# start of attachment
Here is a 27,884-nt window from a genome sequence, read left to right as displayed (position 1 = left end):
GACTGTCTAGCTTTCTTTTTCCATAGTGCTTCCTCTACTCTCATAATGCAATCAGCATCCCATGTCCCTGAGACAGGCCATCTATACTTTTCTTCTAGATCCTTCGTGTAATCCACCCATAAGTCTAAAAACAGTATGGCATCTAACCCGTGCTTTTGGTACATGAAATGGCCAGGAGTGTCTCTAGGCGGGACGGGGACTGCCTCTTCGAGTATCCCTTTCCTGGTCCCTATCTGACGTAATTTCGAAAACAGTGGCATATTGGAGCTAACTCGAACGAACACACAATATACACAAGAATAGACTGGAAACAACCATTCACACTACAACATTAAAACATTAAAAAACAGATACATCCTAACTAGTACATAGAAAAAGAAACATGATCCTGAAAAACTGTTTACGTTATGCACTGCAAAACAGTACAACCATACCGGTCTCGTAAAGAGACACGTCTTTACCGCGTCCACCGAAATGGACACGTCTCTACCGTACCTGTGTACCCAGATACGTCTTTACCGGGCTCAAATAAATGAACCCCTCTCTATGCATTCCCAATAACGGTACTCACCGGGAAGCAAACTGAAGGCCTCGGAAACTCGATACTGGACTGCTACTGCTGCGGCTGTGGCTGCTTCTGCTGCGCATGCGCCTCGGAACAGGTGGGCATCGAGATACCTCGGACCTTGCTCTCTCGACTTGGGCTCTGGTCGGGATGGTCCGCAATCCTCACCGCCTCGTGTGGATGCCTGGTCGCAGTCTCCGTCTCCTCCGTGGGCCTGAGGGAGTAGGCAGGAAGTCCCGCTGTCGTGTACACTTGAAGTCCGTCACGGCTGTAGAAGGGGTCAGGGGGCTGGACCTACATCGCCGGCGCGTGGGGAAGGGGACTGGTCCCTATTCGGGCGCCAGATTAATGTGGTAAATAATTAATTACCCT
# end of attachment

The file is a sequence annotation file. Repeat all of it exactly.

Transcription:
Here is a 27,884-nt window from a genome sequence, read left to right as displayed (position 1 = left end):
GACTGTCTAGCTTTCTTTTTCCATAGTGCTTCCTCTACTCTCATAATGCAATCAGCATCCCATGTCCCTGAGACAGGCCATCTATACTTTTCTTCTAGATCCTTCGTGTAATCCACCCATAAGTCTAAAAACAGTATGGCATCTAACCCGTGCTTTTGGTACATGAAATGGCCAGGAGTGTCTCTAGGCGGGACGGGGACTGCCTCTTCGAGTATCCCTTTCCTGGTCCCTATCTGACGTAATTTCGAAAACAGTGGCATATTGGAGCTAACTCGAACGAACACACAATATACACAAGAATAGACTGGAAACAACCATTCACACTACAACATTAAAACATTAAAAAACAGATACATCCTAACTAGTACATAGAAAAAGAAACATGATCCTGAAAAACTGTTTACGTTATGCACTGCAAAACAGTACAACCATACCGGTCTCGTAAAGAGACACGTCTTTACCGCGTCCACCGAAATGGACACGTCTCTACCGTACCTGTGTACCCAGATACGTCTTTACCGGGCTCAAATAAATGAACCCCTCTCTATGCATTCCCAATAACGGTACTCACCGGGAAGCAAACTGAAGGCCTCGGAAACTCGATACTGGACTGCTACTGCTGCGGCTGTGGCTGCTTCTGCTGCGCATGCGCCTCGGAACAGGTGGGCATCGAGATACCTCGGACCTTGCTCTCTCGACTTGGGCTCTGGTCGGGATGGTCCGCAATCCTCACCGCCTCGTGTGGATGCCTGGTCGCAGTCTCCGTCTCCTCCGTGGGCCTGAGGGAGTAGGCAGGAAGTCCCGCTGTCGTGTACACTTGAAGTCCGTCACGGCTGTAGAAGGGGTCAGGGGGCTGGACCTACATCGCCGGCGCGTGGGGAAGGGGACTGGTCCCTATTCGGGCGCCAGATTAATGTGGTAAATAATTAATTACCCT